Above: Cornichon spears with smoked salmon open-faced sandwiches.
Above: Market tartines with egg, anchovies, peas, tomato, and cornichons.
Above: Remember: soak, trim, and salt.

Cornichons

Use any small cucumbers. While baby cucumbers are perfect, mouse melons (also called cucamelons) are adorable, and even regular-size Persian cucumbers would work, as long as your jars can accommodate them. I use a cold brine unless additional spices are used, and these pickles have proved shelf stable for over a year, because of the high acid content. (The salt I used for pickling is fine table salt: either sea salt or rock salt.)

Cucumbers

  • 1½ lbs baby cucumbers, ideally less than three inches long
  • 2 Tablespoons salt

Brine

  • 2 ½ cups white wine vinegar
  • 6 Tablespoons sugar
  • 4 teaspoons salt

Optional spices

  • 1 Tablespoon mustard seeds
  • 1 teaspoon black peppercorns

Wash the cucumbers, then soak them in a large bowl of water for three hours. Drain them, pat them dry, and slice off their blossom-ends. Return the cucumbers to the bowl and toss with the salt. Refrigerate the salted cucumbers for 3 hours. Drain off the exuded liquid (save for stirring into a drink, if you like) and pat dry.

Using just-washed hands, place the cucumbers in sterilized jars.

Combine the brine ingredients* in a bowl or measuring jug and stir until dissolved. Pour over cucumbers. Screw the lids on tightly.

* If using the mustard and black peppercorns, bring the brine to a boil for a minute, cool completely, then pour over the cucumbers.

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Frequently asked questions

What is the recipe for making cornichons?

To make cornichons, you will need the following ingredients:
- 1 pound of mini cucumbers or pickling cucumbers
- 1 cup of white wine vinegar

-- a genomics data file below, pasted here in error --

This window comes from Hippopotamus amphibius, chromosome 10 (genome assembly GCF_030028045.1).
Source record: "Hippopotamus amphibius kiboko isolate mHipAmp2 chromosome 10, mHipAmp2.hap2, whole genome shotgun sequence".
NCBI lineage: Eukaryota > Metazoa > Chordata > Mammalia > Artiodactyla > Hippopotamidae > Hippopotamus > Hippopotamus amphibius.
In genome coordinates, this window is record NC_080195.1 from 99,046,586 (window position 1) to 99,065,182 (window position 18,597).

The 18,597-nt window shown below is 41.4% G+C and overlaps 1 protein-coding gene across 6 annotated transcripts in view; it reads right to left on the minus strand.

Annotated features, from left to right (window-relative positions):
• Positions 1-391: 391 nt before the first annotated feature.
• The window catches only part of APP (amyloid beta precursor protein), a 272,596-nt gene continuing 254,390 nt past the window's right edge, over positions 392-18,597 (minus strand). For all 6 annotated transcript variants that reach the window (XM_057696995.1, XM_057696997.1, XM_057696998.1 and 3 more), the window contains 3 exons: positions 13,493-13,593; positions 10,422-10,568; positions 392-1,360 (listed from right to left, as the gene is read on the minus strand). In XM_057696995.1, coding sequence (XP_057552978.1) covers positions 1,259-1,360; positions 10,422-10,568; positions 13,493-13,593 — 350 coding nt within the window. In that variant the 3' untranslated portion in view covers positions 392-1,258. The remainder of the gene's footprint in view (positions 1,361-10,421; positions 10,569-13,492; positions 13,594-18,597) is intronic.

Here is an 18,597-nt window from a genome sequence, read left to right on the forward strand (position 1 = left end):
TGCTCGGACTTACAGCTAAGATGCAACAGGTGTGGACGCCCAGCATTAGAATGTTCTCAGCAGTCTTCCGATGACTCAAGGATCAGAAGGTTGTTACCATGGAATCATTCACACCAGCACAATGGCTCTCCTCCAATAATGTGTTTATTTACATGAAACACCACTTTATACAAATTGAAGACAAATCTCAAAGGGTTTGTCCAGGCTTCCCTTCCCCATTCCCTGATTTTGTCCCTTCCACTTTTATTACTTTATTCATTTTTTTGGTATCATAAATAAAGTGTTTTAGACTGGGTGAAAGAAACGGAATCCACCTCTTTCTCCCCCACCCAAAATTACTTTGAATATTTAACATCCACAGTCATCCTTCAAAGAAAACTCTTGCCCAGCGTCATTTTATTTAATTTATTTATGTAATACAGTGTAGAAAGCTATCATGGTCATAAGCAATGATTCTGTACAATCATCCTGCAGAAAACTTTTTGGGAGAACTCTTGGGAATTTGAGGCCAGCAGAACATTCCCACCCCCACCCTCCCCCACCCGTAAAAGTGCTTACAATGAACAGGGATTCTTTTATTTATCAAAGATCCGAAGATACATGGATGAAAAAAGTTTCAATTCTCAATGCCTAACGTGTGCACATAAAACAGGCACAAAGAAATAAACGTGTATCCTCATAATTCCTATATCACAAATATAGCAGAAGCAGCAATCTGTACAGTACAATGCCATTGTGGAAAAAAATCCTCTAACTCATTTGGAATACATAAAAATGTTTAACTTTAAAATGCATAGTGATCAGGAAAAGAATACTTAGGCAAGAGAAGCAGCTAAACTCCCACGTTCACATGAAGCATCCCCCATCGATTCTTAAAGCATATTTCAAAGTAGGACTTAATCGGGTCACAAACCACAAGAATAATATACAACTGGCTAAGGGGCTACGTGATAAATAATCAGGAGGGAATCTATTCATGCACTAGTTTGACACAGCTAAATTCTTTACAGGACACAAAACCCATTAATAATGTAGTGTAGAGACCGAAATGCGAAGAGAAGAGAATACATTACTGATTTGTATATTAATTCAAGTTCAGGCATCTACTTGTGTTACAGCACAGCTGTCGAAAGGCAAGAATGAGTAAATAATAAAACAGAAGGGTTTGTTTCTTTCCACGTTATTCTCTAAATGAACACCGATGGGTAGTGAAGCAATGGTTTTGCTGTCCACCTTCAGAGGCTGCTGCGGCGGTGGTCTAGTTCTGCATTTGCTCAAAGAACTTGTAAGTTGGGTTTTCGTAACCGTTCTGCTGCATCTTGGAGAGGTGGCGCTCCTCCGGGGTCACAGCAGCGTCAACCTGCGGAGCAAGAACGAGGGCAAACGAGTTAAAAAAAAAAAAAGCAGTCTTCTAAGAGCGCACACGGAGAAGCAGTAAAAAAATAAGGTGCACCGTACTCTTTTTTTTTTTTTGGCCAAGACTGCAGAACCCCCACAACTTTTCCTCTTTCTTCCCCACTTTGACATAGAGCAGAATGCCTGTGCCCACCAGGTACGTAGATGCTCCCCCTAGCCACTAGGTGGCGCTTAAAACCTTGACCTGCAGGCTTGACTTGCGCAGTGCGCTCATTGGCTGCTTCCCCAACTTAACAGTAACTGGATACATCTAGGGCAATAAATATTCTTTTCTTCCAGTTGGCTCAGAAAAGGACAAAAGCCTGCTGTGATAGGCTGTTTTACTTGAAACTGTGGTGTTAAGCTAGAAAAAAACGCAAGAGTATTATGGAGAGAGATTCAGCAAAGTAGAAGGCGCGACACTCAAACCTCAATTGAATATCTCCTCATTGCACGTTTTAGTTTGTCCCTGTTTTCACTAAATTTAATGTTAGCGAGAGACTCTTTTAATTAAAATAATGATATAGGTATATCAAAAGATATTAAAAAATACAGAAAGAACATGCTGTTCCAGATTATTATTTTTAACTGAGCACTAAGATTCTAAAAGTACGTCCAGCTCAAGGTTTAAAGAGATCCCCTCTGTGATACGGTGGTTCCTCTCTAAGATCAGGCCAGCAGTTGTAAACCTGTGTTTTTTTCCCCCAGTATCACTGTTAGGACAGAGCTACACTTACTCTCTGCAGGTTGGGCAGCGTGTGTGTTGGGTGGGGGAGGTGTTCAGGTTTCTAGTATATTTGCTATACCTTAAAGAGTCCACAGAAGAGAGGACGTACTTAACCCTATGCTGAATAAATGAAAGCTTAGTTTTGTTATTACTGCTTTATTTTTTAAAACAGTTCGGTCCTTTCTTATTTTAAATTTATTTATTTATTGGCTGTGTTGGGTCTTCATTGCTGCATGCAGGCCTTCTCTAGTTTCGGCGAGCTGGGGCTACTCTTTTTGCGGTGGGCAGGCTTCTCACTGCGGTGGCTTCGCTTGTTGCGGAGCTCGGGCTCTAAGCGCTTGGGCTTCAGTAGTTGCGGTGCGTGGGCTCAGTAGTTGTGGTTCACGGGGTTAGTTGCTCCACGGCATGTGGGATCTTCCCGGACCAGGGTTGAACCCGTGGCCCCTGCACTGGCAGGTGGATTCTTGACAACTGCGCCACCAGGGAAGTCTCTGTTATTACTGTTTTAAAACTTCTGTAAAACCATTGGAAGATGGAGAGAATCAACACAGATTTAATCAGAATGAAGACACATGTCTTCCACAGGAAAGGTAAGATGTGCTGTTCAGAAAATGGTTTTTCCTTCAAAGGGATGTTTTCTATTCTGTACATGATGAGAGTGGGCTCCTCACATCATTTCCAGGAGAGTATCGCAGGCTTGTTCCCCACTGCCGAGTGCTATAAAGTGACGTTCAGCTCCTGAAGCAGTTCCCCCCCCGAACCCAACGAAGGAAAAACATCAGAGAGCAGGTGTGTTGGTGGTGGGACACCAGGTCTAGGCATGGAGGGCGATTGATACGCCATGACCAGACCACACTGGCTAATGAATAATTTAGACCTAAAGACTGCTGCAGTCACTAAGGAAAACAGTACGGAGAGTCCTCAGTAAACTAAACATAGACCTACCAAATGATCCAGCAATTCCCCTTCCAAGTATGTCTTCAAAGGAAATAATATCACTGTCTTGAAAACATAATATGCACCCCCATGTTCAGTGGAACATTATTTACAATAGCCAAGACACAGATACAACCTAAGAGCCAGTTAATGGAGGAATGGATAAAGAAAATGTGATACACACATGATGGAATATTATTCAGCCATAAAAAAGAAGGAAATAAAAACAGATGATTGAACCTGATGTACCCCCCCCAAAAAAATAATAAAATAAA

- 1 cup of water
- 1 tablespoon of pickling salt
- 1 tablespoon of sugar
- 2 cloves of garlic, thinly sliced
- 1 teaspoon of dill seeds
- 1 teaspoon of mustard seeds
- 1/2 teaspoon of black peppercorns

Here's how you can make the cornichons:
1. Start by thoroughly washing and drying the cucumbers.
2. In a saucepan, combine the vinegar, water, pickling salt, and sugar. Bring the mixture to a boil.
3. Meanwhile, in each jar, place a few slices of garlic, dill seeds, mustard seeds, and black peppercorns.
4. Pack the cucumbers tightly into the jars.
5. Pour the hot vinegar mixture over the cucumbers, ensuring they are fully submerged.
6. Allow the jars to cool to room temperature, then cover and refrigerate for at least 24 hours before serving.
Enjoy your homemade cornichons!

How long should I refrigerate cornichons before serving?

It is recommended to refrigerate the cornichons for at least 24 hours before serving. This allows the flavors to develop and the cucumbers to fully pickle in the vinegar mixture.

Can I use regular cucumbers instead of mini cucumbers for making cornichons?

Yes, you can use regular cucumbers as an alternative to mini cucumbers for making cornichons. However, pickling or mini cucumbers are preferred due to their smaller size, which results in a more desirable texture and taste for cornichons.

Is it necessary to use pickling salt for making cornichons?

Using pickling salt is recommended for making cornichons. Pickling salt is free of additives like iodine or anti-caking agents, which can affect the taste and appearance of your pickles. However, if you don't have pickling salt, you can use a non-iodized salt as a substitute.

How long can I store homemade cornichons?

When stored properly in airtight jars in the refrigerator, homemade cornichons can be enjoyed for up to several months. However, for the best quality, it is recommended to consume them within 3-4 months.

Can I adjust the seasoning in the cornichons recipe?

Absolutely! The seasoning in the cornichons recipe can be adjusted according to your taste preferences. Feel free to experiment with different herbs, spices, or even add chili flakes for a spicier version. Just make sure not to overpower the delicate flavor of the cucumbers.

Are cornichons the same as regular pickles?

Cornichons are a type of pickle, but they are typically smaller in size and have a more tart and tangy flavor compared to regular pickles. They are usually made from pickling or mini cucumbers and are often served as a condiment or snack.